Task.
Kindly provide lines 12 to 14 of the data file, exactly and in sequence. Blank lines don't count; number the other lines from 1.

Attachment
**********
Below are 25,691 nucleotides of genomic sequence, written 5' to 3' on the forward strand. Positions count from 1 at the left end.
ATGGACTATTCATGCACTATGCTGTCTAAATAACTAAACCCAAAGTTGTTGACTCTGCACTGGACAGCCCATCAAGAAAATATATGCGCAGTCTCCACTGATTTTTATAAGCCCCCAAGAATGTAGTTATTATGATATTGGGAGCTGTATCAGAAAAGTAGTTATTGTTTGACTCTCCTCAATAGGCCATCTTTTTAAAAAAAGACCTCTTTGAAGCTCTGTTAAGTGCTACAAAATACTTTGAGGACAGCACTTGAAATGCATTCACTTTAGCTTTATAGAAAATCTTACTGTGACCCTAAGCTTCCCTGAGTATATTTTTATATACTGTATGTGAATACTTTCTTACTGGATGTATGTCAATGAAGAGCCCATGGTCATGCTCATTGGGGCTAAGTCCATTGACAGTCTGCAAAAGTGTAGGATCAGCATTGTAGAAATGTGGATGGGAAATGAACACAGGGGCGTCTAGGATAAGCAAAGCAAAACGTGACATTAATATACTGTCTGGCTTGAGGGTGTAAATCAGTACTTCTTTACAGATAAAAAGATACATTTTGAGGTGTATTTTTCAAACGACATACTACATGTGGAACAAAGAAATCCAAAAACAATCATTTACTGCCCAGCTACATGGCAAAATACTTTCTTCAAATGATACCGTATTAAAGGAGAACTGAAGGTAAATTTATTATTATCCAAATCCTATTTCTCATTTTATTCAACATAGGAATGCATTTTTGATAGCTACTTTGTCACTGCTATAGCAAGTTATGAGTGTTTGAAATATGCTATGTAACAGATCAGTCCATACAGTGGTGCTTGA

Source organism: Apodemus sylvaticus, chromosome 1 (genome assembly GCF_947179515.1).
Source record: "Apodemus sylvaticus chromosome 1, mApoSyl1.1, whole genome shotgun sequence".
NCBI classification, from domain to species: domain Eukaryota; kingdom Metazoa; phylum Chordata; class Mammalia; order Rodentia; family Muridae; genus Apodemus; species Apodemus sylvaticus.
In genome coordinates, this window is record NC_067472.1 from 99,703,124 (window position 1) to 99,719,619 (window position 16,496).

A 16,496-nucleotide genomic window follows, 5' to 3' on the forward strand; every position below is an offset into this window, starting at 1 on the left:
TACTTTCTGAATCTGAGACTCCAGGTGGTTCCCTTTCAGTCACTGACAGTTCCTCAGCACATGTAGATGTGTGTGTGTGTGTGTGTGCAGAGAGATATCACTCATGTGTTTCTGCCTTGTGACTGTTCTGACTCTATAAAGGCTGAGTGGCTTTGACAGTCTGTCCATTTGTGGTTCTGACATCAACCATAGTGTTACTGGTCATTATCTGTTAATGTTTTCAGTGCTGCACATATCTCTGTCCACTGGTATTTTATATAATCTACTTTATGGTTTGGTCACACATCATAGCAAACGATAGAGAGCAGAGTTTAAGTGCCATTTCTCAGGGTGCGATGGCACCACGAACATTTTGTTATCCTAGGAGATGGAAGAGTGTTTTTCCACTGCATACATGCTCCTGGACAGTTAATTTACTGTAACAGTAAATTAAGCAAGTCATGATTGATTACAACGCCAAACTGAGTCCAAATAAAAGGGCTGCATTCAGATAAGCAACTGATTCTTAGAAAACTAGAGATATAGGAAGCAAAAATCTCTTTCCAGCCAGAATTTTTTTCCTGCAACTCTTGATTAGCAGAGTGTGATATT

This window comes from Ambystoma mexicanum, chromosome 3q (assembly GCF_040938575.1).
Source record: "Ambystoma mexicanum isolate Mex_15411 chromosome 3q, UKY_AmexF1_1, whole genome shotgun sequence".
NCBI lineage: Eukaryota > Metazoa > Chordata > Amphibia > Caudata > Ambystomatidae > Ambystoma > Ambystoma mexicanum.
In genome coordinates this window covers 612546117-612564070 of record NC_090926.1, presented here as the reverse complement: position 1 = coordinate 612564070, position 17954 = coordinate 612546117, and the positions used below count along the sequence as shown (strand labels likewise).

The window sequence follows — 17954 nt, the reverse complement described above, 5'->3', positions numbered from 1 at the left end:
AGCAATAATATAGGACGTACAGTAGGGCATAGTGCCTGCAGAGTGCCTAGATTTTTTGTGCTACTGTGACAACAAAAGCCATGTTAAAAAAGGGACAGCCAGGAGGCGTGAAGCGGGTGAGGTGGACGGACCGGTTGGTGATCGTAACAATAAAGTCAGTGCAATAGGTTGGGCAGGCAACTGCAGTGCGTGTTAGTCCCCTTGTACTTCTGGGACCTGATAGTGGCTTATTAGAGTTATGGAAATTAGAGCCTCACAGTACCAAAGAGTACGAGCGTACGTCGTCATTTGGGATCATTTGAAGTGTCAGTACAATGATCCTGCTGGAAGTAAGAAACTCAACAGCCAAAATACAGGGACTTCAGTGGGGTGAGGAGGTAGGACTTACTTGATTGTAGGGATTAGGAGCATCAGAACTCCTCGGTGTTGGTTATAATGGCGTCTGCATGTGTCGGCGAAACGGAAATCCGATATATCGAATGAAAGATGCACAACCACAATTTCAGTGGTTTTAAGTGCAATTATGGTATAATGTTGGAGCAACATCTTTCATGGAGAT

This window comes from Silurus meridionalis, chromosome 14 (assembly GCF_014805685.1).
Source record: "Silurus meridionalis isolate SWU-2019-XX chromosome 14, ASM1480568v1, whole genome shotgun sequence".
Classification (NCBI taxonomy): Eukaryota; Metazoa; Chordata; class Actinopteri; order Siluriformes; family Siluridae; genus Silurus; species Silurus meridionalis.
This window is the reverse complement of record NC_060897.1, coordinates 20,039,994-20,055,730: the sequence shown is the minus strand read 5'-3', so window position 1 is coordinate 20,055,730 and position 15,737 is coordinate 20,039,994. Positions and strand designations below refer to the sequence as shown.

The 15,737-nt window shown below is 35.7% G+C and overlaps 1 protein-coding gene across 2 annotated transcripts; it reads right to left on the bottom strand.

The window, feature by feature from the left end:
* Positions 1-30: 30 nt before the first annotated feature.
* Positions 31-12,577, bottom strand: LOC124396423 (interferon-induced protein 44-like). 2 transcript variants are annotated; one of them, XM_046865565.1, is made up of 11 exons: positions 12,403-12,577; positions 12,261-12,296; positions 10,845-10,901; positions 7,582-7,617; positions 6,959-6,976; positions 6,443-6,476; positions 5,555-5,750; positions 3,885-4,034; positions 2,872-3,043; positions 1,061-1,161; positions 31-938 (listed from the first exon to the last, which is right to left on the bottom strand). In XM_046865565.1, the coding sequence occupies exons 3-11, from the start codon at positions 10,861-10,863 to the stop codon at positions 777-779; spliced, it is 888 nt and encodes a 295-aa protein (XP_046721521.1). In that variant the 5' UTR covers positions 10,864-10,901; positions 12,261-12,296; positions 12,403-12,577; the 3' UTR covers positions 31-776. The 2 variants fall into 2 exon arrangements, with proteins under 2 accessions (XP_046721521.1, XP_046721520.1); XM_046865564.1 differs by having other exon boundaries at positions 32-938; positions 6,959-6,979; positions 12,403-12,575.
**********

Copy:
In genome coordinates this window covers 612546117-612564070 of record NC_090926.1, presented here as the reverse complement: position 1 = coordinate 612564070, position 17954 = coordinate 612546117, and the positions used below count along the sequence as shown (strand labels likewise).

The window sequence follows — 17954 nt, the reverse complement described above, 5'->3', positions numbered from 1 at the left end:
AGCAATAATATAGGACGTACAGTAGGGCATAGTGCCTGCAGAGTGCCTAGATTTTTTGTGCTACTGTGACAACAAAAGCCATGTTAAAAAAGGGACAGCCAGGAGGCGTGAAGCGGGTGAGGTGGACGGACCGGTTGGTGATCGTAACAATAAAGTCAGTGCAATAGGTTGGGCAGGCAACTGCAGTGCGTGTTAGTCCCCTTGTACTTCTGGGACCTGATAGTGGCTTATTAGAGTTATGGAAATTAGAGCCTCACAGTACCAAAGAGTACGAGCGTACGTCGTCATTTGGGATCATTTGAAGTGTCAGTACAATGATCCTGCTGGAAGTAAGAAACTCAACAGCCAAAATACAGGGACTTCAGTGGGGTGAGGAGGTAGGACTTACTTGATTGTAGGGATTAGGAGCATCAGAACTCCTCGGTGTTGGTTATAATGGCGTCTGCATGTGTCGGCGAAACGGAAATCCGATATATCGAATGAAAGATGCACAACCACAATTTCAGTGGTTTTAAGTGCAATTATGGTATAATGTTGGAGCAACATCTTTCATGGAGAT